Treatment

Neurofibromatosis can't be cured, but treatments are available for your signs and symptoms. Generally, the sooner you or your child is under the care of a doctor trained in treating neurofibromatosis, the better the outcome.

Monitoring

If your child has NF1, your doctor is likely to recommend yearly age-appropriate checkups to:

  • Assess your child's skin for new neurofibromas or changes in existing ones
  • Check for signs of high blood pressure
  • Evaluate your child's growth and development — including height, weight and head circumference — according to growth charts available for children with NF1
  • Check for signs of early puberty
  • Evaluate your child for any skeletal changes and abnormalities
  • Assess your child's learning development and progress in school
  • Obtain a complete eye examination

Contact your doctor promptly if you notice any changes in signs or symptoms between visits. It's important to rule out the possibility of a cancerous tumor and to obtain appropriate treatment at an early stage.

Surgery and other procedures

Your doctor might recommend surgery or other procedures to treat severe symptoms or complications of neurofibromatosis.

  • Surgery to remove tumors. Symptoms can be relieved by removing all or part of tumors that are compressing nearby tissue or damaging organs. If you have NF2 and have experienced hearing loss, brainstem compression or tumor growth, your doctor might recommend surgery to remove acoustic neuromas that are causing your problems. Complete removal of schwannomas in people with schwannomatosis can ease pain substantially.
  • Stereotactic radiosurgery. This procedure delivers radiation precisely to your tumor and doesn't require an incision. Stereotactic radiosurgery might be an option to remove acoustic neuromas if you have NF2. Stereotactic radiosurgery can help preserve your hearing.
  • Auditory brainstem implants and cochlear implants. These devices might help improve your hearing if you have NF2 and hearing loss.

Cancer treatment

Malignant tumors and other cancers associated with neurofibromatosis are treated with standard cancer therapies, such as surgery, chemotherapy and radiation therapy. Early diagnosis and treatment are the most important factors resulting in good outcome.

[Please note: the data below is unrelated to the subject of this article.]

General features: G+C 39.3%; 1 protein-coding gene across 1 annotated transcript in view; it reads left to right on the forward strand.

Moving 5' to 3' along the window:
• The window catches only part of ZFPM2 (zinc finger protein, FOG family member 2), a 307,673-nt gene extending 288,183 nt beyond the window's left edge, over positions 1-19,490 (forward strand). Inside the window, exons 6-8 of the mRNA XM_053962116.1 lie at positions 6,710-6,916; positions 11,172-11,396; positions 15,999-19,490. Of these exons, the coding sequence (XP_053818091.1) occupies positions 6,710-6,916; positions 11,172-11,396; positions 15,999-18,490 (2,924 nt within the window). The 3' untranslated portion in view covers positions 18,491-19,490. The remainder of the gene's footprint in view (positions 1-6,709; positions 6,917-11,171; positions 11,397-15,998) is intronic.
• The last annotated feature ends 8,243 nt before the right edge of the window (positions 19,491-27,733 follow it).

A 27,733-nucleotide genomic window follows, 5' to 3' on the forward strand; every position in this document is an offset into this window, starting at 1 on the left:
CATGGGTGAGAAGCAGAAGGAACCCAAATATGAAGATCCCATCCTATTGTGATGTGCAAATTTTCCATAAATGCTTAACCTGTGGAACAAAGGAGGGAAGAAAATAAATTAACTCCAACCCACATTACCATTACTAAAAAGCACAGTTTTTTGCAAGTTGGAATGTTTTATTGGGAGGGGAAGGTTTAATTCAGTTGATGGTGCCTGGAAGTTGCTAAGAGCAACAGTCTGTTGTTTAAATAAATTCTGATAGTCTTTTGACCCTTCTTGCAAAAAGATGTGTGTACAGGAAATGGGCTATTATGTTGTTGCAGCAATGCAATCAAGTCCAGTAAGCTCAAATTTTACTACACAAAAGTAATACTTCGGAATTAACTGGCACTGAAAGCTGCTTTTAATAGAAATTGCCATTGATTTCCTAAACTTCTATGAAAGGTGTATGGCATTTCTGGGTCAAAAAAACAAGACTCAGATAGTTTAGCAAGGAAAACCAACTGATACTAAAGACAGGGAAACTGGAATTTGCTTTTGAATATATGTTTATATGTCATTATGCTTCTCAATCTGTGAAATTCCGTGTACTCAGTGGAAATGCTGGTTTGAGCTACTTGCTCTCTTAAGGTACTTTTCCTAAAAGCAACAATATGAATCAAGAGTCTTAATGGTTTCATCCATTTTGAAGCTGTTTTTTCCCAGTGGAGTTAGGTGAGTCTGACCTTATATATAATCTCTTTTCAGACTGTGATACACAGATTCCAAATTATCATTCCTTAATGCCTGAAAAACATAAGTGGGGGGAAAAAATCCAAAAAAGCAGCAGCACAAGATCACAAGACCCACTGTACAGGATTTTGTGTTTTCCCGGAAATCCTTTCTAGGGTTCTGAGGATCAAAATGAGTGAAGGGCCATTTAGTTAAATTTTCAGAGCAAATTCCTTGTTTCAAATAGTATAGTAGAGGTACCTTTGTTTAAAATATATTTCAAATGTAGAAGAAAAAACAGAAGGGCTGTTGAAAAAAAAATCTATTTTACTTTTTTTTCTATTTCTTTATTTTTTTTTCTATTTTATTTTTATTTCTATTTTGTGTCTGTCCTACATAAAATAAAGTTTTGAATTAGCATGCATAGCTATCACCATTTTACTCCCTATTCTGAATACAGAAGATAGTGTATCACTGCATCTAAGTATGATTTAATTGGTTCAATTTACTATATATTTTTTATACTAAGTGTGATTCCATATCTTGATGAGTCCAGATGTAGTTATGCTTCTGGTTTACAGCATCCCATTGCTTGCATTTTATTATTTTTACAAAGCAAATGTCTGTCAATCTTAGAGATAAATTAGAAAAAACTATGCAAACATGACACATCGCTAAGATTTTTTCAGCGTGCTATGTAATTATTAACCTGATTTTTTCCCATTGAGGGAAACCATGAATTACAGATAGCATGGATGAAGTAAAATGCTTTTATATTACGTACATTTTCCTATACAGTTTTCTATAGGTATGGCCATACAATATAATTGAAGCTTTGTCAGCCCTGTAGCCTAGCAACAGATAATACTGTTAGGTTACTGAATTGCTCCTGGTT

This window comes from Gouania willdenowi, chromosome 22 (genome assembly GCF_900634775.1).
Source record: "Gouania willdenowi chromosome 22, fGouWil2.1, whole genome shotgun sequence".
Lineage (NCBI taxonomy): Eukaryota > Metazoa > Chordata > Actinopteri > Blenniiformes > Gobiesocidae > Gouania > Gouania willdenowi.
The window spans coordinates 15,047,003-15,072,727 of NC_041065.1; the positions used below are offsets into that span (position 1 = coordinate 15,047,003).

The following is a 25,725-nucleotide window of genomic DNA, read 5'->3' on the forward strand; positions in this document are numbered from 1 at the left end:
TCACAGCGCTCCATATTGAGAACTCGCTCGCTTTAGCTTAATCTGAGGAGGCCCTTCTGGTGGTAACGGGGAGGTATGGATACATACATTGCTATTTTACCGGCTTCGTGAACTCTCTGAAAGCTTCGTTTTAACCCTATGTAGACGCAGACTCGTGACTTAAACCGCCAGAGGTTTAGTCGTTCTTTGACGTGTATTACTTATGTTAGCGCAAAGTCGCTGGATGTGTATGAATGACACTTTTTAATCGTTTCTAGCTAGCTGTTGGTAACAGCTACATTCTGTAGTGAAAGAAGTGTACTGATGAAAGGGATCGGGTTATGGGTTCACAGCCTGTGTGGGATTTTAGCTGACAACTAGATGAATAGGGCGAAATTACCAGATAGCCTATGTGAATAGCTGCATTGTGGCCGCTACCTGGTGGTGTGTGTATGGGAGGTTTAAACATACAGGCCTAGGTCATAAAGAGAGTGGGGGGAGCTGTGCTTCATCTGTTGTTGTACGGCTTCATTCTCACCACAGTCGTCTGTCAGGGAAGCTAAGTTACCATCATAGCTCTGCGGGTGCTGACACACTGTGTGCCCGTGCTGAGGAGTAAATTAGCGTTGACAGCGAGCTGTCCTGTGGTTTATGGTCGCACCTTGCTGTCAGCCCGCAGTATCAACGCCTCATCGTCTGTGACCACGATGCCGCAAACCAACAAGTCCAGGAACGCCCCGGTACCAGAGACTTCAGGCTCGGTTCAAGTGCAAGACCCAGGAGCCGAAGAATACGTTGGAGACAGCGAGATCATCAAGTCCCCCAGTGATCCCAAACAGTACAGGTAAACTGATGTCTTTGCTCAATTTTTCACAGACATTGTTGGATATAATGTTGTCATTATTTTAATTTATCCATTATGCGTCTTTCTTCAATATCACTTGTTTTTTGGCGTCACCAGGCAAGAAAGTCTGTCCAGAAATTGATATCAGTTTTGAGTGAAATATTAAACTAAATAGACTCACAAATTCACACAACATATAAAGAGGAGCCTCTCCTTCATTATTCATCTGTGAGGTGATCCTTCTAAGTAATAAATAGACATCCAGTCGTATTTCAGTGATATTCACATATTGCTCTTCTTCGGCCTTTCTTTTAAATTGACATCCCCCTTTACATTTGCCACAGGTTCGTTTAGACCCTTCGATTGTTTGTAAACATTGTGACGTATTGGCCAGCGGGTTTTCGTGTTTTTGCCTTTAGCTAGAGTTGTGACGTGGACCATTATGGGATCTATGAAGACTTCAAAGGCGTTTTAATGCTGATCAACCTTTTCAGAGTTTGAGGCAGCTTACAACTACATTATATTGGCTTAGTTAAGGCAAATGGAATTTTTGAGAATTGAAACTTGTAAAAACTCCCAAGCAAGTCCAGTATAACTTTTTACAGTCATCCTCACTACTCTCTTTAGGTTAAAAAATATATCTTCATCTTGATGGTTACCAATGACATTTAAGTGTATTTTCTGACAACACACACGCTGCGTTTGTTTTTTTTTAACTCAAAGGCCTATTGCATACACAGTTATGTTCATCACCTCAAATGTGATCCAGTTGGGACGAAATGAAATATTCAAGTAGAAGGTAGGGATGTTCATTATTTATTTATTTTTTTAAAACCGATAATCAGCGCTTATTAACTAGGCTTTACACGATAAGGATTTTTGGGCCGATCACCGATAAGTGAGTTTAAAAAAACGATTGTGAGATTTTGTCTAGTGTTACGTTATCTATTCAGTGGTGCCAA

Pain medications

Managing pain is an important part of treatment for schwannomatosis. Your doctor might recommend:

  • Gabapentin (Neurotin) or pregabalin (Lyrica) for nerve pain
  • Tricyclic antidepressants such as amitriptyline
  • Serotonin and norepinephrine reuptake inhibitors such as duloxetine (Cymbalta)
  • Epilepsy medications such as topiramate (Topamax) or carbamazepine (Carbatrol, Tegretol)
Dec. 24, 2015
References
  1. Ferri FF. Neurofibromatosis. In: Ferri's Clinical Advisor 2016. Philadelphia, Pa.: Mosby Elsevier; 2016. https://www.clinicalkey.com. Accessed Nov. 11, 2015.
  2. Neurofibromatosis fact sheet. National Institute of Neurological Disorders and Stroke. http://www.ninds.nih.gov/disorders/neurofibromatosis/detail_neurofibromatosis.htm. Accessed Nov. 11, 2015.
  3. Korf BR. Neurofibromatosis type 1 (NF1): Pathogenesis, clinical features, and diagnosis. http://www.uptodate.com/home. Accessed Nov. 10, 2015.
  4. Evans DG. Neurofibromatosis type 2. http://www.uptodate.com/home. Accessed Nov. 10, 2015.
  5. Yohay K, et al. Schwannomatosis. http://www.uptodate.com/home. Accessed Nov. 10, 2015.
  6. Korf BR. Neurofibromatosis type 1 (NF1): Management and prognosis. http://www.uptodate.com/home. Accessed Nov. 10, 2015.
  7. Woodrow C, et al. Neurofibromatosis. Orthopaedics and Trauma. 2015;29:206.
  8. Goldblum JR, et al., eds. Benign tumors of peripheral nerves. In: Enzinger and Weiss's Soft Tissue Tumors. 6th ed. Philadelphia, Pa.: Saunders Elsevier; 2014. https://www.clinicalkey.com. Accessed Nov. 10, 2015.
  9. AskMayoExpert. Neurofibromatoses. Rochester, Minn.: Mayo Foundation for Medical Education and Research; 2015.
  10. Slattery WH. Neurofibromatosis type 2. Otolaryngologic Clinics of North America. 2015;48:443.
  11. Hirbe AC, et al. Neurofibromatosis type 1: A multidisciplinary approach to care. The Lancet Neurology. 2014;13:834.
  12. Flint PW, et al., eds. Stereotactic radiation treatment of benign tumors of the cranial base. In: Cummings Otolaryngology. 6th ed. Philadelphia, Pa.: Saunders Elsevier; 20154. https://www.clinicalkey.com. Accessed Nov. 10, 2015.
  13. Riggin EA. Allscripts EPSi. Mayo Clinic, Rochester, Minn. Sept. 18, 2015.